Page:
New Steps to Take on iPhone Addiction

If you feel like you are addicted to your iPhone, you probably are. Apple now provides a handy way to see just how many hours you spend. But using that data to live better is the next step. Here’s how to get started.

With the recent release of iOS 12, Apple now shares the time spent on your phone daily. For anyone who worries a bit about their phone usage and wants to reduce it, this is a huge boon. Saying, “yeah, I’m addicted to my phone” and saying “yeah, I picked up my phone 114 times and used it for a total of 3 hours and 27 minutes.” And yes, those numbers are real — that was my day upon seeing the screen time feature debut a week ago.

Having easy access to this data is great, and Apple also provides some tools for managing that, letting you browse the data and set limits by app. But for most people, setting limits is a non-starter. Perhaps it is human psychology, but creating artificial limits on oneself feels unnatural. And even if you do set one up, it’s often just an annoyance you remove the first time it comes into play.

We are only beginning to understand the impact of smartphones on our psychology.

Indeed, though Apple is making this data available to you and though they give you ways to control it, many early reviewers note that this changes nothing as the limits become annoying and eventually are turned off. It will be interesting to see if Apple shares any details on how overall usage changes, but we’d expect it to drive very little long-term change in user behavior.

But the problem is that a lot of us should change our behaviors! The average smartphone user picks up their phone 47 times per day, uses it for almost 3 hours per day, and spends an 75 minutes per day on social media (source). Merge that with recent studies linking phone usage to depression and suicide attempts in teens (source), and we can say that it’s pretty likely that your phone usage is negatively impacting your life.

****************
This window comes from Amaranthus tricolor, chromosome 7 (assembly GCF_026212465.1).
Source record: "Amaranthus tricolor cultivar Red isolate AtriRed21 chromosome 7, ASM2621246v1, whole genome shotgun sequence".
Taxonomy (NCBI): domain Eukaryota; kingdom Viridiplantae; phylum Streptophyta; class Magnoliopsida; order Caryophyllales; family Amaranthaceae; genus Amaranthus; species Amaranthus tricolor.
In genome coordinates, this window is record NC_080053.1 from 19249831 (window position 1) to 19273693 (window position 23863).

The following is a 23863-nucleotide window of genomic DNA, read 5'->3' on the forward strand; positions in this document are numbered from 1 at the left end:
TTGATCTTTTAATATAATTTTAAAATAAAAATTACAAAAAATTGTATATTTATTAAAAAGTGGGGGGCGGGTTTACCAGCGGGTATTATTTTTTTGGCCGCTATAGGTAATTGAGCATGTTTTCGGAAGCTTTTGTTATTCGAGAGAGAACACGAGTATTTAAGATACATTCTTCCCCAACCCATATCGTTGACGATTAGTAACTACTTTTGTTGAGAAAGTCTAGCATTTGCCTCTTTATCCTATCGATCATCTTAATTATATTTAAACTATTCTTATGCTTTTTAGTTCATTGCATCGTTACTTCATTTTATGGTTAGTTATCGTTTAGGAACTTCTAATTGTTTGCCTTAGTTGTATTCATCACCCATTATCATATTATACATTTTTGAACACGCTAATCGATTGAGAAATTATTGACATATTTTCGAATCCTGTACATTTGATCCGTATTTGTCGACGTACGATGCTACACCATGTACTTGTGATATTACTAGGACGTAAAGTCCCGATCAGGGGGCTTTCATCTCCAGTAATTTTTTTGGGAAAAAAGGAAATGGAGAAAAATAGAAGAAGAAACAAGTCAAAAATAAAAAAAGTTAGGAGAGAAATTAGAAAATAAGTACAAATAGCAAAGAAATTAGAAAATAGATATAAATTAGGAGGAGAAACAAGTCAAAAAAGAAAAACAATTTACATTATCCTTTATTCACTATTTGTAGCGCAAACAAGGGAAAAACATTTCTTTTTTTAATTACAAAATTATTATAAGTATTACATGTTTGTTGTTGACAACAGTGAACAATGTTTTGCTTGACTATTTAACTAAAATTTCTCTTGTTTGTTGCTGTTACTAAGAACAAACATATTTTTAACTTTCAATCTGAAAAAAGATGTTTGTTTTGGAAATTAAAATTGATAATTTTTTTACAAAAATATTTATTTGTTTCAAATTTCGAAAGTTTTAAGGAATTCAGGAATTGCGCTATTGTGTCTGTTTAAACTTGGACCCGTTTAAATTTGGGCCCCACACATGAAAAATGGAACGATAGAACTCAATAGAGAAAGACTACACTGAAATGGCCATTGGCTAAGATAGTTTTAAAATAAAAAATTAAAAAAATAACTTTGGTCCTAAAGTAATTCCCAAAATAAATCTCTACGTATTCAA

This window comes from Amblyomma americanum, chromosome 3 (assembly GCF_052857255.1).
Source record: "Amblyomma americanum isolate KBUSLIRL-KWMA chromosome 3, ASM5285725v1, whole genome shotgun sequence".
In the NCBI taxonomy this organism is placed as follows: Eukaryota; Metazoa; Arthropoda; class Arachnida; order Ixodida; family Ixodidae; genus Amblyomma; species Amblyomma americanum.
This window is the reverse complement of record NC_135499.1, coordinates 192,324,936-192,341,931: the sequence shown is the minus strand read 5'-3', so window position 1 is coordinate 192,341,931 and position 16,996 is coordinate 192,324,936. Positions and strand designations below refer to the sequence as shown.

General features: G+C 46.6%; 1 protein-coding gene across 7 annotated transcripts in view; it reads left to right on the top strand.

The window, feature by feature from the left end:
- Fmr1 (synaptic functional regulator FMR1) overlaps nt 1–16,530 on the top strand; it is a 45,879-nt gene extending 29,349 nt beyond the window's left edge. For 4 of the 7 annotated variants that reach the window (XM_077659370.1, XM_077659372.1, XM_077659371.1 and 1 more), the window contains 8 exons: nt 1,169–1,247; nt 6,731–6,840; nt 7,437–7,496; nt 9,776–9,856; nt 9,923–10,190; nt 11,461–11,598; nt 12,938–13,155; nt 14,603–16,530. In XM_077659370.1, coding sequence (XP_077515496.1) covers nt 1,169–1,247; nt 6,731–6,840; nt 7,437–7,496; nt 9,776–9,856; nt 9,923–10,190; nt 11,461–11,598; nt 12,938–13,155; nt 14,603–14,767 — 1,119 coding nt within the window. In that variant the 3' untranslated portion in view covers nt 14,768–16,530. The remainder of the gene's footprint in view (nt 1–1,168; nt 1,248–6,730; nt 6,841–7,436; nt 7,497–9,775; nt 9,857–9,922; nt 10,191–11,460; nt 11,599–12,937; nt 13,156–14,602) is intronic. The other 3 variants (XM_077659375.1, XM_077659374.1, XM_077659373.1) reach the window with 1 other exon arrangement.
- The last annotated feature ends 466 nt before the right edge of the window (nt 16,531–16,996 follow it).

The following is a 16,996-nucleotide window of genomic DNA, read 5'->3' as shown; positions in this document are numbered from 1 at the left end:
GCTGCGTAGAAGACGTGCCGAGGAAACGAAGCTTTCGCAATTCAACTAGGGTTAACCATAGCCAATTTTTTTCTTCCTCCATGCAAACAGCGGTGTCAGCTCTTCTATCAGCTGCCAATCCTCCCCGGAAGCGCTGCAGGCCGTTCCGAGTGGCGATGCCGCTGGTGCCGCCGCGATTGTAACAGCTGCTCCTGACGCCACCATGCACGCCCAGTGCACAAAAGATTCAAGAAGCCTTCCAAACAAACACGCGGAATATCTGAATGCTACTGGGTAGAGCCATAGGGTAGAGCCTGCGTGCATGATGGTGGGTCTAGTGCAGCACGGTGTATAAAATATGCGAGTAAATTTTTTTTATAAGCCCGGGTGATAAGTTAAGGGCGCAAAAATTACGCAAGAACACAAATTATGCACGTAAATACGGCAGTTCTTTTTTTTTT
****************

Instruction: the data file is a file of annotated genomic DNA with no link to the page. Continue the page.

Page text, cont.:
The reality is that reducing screen time (or any habit) takes willpower and self-control, and that these are skills that are developed over time and ones that technology can, if used correctly, help develop. As a creator of a platform designed to build that, I am quite excited to use WeAchieve to start to reduce my phone usage. I am using it fairly uninhibited for the first week in order to get a baseline of behavior.

My phone usage in hours over the first week of tracking, with the 3h 6m average noted in black

So what does that look like? It isn’t pretty. For the first week, I averaged 3 hours and 5 minutes per day and 99 times picking up my phone (this would be about once every 10 minutes). Particularly distressing was the 66 minutes per day that I spent on Twitter. Yes, I am embarrassed by that. And no, no one is happy after spending time on Twitter.

How many times did I pick up my phone each day? Saturday topped out at 136, but was mostly due to excessive camera usage.

So again, this data is great, and now we can at least say “well, I should probably spend less time on my phone, and less time on Twitter.” But goal-setting theory and common sense tells us that this isn’t going to change anyone’s behavior. Saying “well, I should do this addicting habit less,” has no way to define success and no real way to keep yourself accountable. Without a system in place that does both of these, the addicting system will win out and you will return to your past behaviors.

For the week, Twitter was a much bigger use/waste of time compared to other social media: Facebook and LinkedIn (graph shows total hours over past 7 days)

But we can use WeAchieve to create that counteracting force. While willpower will still be necessary, we can make sure that we’re properly incentivized and supported in exercising that. So I’m setting up four goals and each will run for the rest of the month. As you can see in the image below, they focus on each of the metrics that I am most embarrassed by: averaging less than 2.5 hours per day and less than 70 pickups, and also spending less than 30 mins on Twitter every day, as well as having one “No Twitter” day each week.

WeAchieve can be used to track many different kinds of goals so that the goals can be tailored specifically to what you want to do.

So that’s my plan to start! Note, these goals are fairly relaxed, and represent a ~20% reduction in phone use, which should be quite manageable. But like other bad habits, going easy at the start can “put one in the win column” and set yourself up for bigger gains later on, rather than setting an aggressive first step and failing miserably. Should this work, I can tweak the setup and/or make more aggressive goals in November and beyond.

Want to hear how it’s going? Subscribe and stay tuned for updates! Want to try it yourself? Apple has not yet made this data available in an API, but you can use WeAchieve’s iOS app or use us on the web, easily enter your data, and follow along!

Want to learn more about how WeAchieve can help you reduce your bad habits? Check out our websitedownload our app, and give it a try for yourself!

Leave a Reply

Your email address will not be published. Required fields are marked *

This site uses Akismet to reduce spam. Learn how your comment data is processed.